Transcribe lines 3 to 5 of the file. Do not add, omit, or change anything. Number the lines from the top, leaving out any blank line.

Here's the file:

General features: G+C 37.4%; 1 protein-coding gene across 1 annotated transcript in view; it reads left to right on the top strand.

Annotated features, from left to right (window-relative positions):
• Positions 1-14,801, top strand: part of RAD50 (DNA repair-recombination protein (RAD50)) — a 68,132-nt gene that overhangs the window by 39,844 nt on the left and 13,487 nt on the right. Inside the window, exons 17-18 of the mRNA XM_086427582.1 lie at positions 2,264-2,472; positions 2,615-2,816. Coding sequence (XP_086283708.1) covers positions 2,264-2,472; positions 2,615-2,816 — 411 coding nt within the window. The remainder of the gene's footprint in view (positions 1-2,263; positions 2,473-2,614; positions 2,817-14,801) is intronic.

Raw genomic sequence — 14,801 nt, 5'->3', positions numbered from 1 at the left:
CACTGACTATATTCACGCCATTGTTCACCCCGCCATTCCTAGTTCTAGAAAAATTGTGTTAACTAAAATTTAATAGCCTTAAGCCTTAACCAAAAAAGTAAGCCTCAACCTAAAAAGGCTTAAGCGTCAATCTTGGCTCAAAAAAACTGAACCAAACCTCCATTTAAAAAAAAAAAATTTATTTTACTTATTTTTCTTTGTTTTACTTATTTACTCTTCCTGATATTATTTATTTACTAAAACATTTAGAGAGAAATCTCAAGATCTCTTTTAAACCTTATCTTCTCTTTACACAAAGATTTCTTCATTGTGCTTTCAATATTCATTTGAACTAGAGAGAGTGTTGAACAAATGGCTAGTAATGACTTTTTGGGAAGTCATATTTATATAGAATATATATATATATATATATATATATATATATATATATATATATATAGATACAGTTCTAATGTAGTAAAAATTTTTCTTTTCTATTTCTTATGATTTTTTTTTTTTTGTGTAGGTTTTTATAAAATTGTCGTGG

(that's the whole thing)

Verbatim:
• Positions 1-14,801, top strand: part of RAD50 (DNA repair-recombination protein (RAD50)) — a 68,132-nt gene that overhangs the window by 39,844 nt on the left and 13,487 nt on the right. Inside the window, exons 17-18 of the mRNA XM_086427582.1 lie at positions 2,264-2,472; positions 2,615-2,816. Coding sequence (XP_086283708.1) covers positions 2,264-2,472; positions 2,615-2,816 — 411 coding nt within the window. The remainder of the gene's footprint in view (positions 1-2,263; positions 2,473-2,614; positions 2,817-14,801) is intronic.

Raw genomic sequence — 14,801 nt, 5'->3', positions numbered from 1 at the left:
CACTGACTATATTCACGCCATTGTTCACCCCGCCATTCCTAGTTCTAGAAAAATTGTGTTAACTAAAATTTAATAGCCTTAAGCCTTAACCAAAAAAGTAAGCCTCAACCTAAAAAGGCTTAAGCGTCAATCTTGGCTCAAAAAAACTGAACCAAACCTCCATTTAAAAAAAAAAAATTTATTTTACTTATTTTTCTTTGTTTTACTTATTTACTCTTCCTGATATTATTTATTTACTAAAACATTTAGAGAGAAATCTCAAGATCTCTTTTAAACCTTATCTTCTCTTTACACAAAGATTTCTTCATTGTGCTTTCAATATTCATTTGAACTAGAGAGAGTGTTGAACAAATGGCTAGTAATGACTTTTTGGGAAGTCATATTTATATAGAATATATATATATATATATATATATATATATATATATATATATATATAGATACAGTTCTAATGTAGTAAAAATTTTTCTTTTCTATTTCTTATGATTTTTTTTTTTTTGTGTAGGTTTTTATAAAATTGTCGTGG